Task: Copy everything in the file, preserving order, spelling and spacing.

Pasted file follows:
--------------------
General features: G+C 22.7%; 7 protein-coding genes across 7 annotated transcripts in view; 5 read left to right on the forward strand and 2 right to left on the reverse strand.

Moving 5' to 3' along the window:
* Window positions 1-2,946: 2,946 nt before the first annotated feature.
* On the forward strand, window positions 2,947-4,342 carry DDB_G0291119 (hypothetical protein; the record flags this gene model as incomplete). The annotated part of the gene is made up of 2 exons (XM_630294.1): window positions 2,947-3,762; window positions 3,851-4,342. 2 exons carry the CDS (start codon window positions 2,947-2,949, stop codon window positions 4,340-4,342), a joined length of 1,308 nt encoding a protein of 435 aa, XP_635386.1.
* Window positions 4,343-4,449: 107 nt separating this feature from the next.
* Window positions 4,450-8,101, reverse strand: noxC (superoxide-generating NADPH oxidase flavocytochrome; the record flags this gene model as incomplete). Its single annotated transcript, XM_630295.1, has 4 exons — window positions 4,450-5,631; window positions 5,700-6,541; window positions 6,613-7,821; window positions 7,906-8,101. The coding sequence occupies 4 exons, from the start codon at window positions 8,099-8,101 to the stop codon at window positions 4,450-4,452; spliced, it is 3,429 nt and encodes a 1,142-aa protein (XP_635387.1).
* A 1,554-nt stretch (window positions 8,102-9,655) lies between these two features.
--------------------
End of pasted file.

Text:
General features: G+C 22.7%; 7 protein-coding genes across 7 annotated transcripts in view; 5 read left to right on the forward strand and 2 right to left on the reverse strand.

Moving 5' to 3' along the window:
* Window positions 1-2,946: 2,946 nt before the first annotated feature.
* On the forward strand, window positions 2,947-4,342 carry DDB_G0291119 (hypothetical protein; the record flags this gene model as incomplete). The annotated part of the gene is made up of 2 exons (XM_630294.1): window positions 2,947-3,762; window positions 3,851-4,342. 2 exons carry the CDS (start codon window positions 2,947-2,949, stop codon window positions 4,340-4,342), a joined length of 1,308 nt encoding a protein of 435 aa, XP_635386.1.
* Window positions 4,343-4,449: 107 nt separating this feature from the next.
* Window positions 4,450-8,101, reverse strand: noxC (superoxide-generating NADPH oxidase flavocytochrome; the record flags this gene model as incomplete). Its single annotated transcript, XM_630295.1, has 4 exons — window positions 4,450-5,631; window positions 5,700-6,541; window positions 6,613-7,821; window positions 7,906-8,101. The coding sequence occupies 4 exons, from the start codon at window positions 8,099-8,101 to the stop codon at window positions 4,450-4,452; spliced, it is 3,429 nt and encodes a 1,142-aa protein (XP_635387.1).
* A 1,554-nt stretch (window positions 8,102-9,655) lies between these two features.